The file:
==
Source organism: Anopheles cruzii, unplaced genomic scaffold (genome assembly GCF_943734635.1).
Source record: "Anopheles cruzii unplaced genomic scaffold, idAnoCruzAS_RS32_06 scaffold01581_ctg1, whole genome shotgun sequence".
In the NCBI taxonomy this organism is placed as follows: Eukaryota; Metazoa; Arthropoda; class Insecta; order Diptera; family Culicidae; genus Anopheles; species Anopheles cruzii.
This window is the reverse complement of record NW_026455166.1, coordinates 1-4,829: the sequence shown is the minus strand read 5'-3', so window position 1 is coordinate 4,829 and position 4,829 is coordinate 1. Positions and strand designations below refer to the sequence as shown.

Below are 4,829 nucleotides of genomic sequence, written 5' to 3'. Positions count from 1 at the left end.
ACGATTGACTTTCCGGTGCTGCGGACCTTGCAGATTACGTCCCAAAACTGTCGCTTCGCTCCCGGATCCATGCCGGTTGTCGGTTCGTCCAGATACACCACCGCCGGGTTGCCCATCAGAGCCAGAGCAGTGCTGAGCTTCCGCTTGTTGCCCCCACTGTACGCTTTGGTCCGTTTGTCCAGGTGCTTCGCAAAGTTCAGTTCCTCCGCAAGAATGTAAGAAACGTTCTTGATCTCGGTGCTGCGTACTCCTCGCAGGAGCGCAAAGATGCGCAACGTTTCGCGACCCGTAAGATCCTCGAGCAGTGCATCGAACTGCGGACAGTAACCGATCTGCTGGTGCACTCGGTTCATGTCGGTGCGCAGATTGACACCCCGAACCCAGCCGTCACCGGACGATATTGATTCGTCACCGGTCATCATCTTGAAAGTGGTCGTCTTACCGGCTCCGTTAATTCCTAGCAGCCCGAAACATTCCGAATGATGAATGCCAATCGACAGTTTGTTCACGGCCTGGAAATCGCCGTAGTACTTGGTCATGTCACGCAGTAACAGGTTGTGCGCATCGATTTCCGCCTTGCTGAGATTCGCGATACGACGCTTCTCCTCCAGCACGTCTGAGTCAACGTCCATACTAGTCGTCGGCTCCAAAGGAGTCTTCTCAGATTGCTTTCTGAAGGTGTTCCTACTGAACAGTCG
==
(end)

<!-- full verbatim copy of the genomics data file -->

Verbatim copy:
Source organism: Anopheles cruzii, unplaced genomic scaffold (genome assembly GCF_943734635.1).
Source record: "Anopheles cruzii unplaced genomic scaffold, idAnoCruzAS_RS32_06 scaffold01581_ctg1, whole genome shotgun sequence".
In the NCBI taxonomy this organism is placed as follows: Eukaryota; Metazoa; Arthropoda; class Insecta; order Diptera; family Culicidae; genus Anopheles; species Anopheles cruzii.
This window is the reverse complement of record NW_026455166.1, coordinates 1-4,829: the sequence shown is the minus strand read 5'-3', so window position 1 is coordinate 4,829 and position 4,829 is coordinate 1. Positions and strand designations below refer to the sequence as shown.

Below are 4,829 nucleotides of genomic sequence, written 5' to 3'. Positions count from 1 at the left end.
ACGATTGACTTTCCGGTGCTGCGGACCTTGCAGATTACGTCCCAAAACTGTCGCTTCGCTCCCGGATCCATGCCGGTTGTCGGTTCGTCCAGATACACCACCGCCGGGTTGCCCATCAGAGCCAGAGCAGTGCTGAGCTTCCGCTTGTTGCCCCCACTGTACGCTTTGGTCCGTTTGTCCAGGTGCTTCGCAAAGTTCAGTTCCTCCGCAAGAATGTAAGAAACGTTCTTGATCTCGGTGCTGCGTACTCCTCGCAGGAGCGCAAAGATGCGCAACGTTTCGCGACCCGTAAGATCCTCGAGCAGTGCATCGAACTGCGGACAGTAACCGATCTGCTGGTGCACTCGGTTCATGTCGGTGCGCAGATTGACACCCCGAACCCAGCCGTCACCGGACGATATTGATTCGTCACCGGTCATCATCTTGAAAGTGGTCGTCTTACCGGCTCCGTTAATTCCTAGCAGCCCGAAACATTCCGAATGATGAATGCCAATCGACAGTTTGTTCACGGCCTGGAAATCGCCGTAGTACTTGGTCATGTCACGCAGTAACAGGTTGTGCGCATCGATTTCCGCCTTGCTGAGATTCGCGATACGACGCTTCTCCTCCAGCACGTCTGAGTCAACGTCCATACTAGTCGTCGGCTCCAAAGGAGTCTTCTCAGATTGCTTTCTGAAGGTGTTCCTACTGAACAGTCG